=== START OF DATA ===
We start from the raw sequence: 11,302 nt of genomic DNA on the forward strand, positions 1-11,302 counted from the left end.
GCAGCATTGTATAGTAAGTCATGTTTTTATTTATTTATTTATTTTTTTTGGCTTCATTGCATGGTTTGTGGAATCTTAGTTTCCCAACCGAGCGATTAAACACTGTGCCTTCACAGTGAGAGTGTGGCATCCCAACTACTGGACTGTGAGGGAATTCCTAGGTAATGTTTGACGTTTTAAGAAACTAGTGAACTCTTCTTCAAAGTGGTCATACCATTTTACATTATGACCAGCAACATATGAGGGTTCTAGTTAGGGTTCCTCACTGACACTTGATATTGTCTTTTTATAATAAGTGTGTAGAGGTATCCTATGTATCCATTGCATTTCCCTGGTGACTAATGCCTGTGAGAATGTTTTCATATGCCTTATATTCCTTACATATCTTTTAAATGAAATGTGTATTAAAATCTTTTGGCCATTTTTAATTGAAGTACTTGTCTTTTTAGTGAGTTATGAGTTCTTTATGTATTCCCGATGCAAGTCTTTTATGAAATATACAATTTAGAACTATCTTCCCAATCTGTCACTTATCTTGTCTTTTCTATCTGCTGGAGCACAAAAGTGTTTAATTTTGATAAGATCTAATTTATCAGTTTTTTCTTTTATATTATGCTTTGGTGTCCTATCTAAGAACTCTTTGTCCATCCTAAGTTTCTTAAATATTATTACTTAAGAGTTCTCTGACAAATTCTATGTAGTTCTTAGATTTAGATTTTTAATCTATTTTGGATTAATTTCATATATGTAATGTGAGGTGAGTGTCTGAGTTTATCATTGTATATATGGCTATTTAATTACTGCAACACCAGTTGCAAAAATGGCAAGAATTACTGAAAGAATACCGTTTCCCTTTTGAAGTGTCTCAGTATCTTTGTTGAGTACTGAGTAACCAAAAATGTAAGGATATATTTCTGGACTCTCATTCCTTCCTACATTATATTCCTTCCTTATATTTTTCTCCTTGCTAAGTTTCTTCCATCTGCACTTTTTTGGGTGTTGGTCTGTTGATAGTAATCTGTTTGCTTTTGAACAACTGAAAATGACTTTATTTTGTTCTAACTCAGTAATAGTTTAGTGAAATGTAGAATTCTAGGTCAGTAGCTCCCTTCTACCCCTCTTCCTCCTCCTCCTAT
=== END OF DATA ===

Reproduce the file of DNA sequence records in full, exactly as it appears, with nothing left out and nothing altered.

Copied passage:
We start from the raw sequence: 11,302 nt of genomic DNA on the forward strand, positions 1-11,302 counted from the left end.
GCAGCATTGTATAGTAAGTCATGTTTTTATTTATTTATTTATTTTTTTTGGCTTCATTGCATGGTTTGTGGAATCTTAGTTTCCCAACCGAGCGATTAAACACTGTGCCTTCACAGTGAGAGTGTGGCATCCCAACTACTGGACTGTGAGGGAATTCCTAGGTAATGTTTGACGTTTTAAGAAACTAGTGAACTCTTCTTCAAAGTGGTCATACCATTTTACATTATGACCAGCAACATATGAGGGTTCTAGTTAGGGTTCCTCACTGACACTTGATATTGTCTTTTTATAATAAGTGTGTAGAGGTATCCTATGTATCCATTGCATTTCCCTGGTGACTAATGCCTGTGAGAATGTTTTCATATGCCTTATATTCCTTACATATCTTTTAAATGAAATGTGTATTAAAATCTTTTGGCCATTTTTAATTGAAGTACTTGTCTTTTTAGTGAGTTATGAGTTCTTTATGTATTCCCGATGCAAGTCTTTTATGAAATATACAATTTAGAACTATCTTCCCAATCTGTCACTTATCTTGTCTTTTCTATCTGCTGGAGCACAAAAGTGTTTAATTTTGATAAGATCTAATTTATCAGTTTTTTCTTTTATATTATGCTTTGGTGTCCTATCTAAGAACTCTTTGTCCATCCTAAGTTTCTTAAATATTATTACTTAAGAGTTCTCTGACAAATTCTATGTAGTTCTTAGATTTAGATTTTTAATCTATTTTGGATTAATTTCATATATGTAATGTGAGGTGAGTGTCTGAGTTTATCATTGTATATATGGCTATTTAATTACTGCAACACCAGTTGCAAAAATGGCAAGAATTACTGAAAGAATACCGTTTCCCTTTTGAAGTGTCTCAGTATCTTTGTTGAGTACTGAGTAACCAAAAATGTAAGGATATATTTCTGGACTCTCATTCCTTCCTACATTATATTCCTTCCTTATATTTTTCTCCTTGCTAAGTTTCTTCCATCTGCACTTTTTTGGGTGTTGGTCTGTTGATAGTAATCTGTTTGCTTTTGAACAACTGAAAATGACTTTATTTTGTTCTAACTCAGTAATAGTTTAGTGAAATGTAGAATTCTAGGTCAGTAGCTCCCTTCTACCCCTCTTCCTCCTCCTCCTAT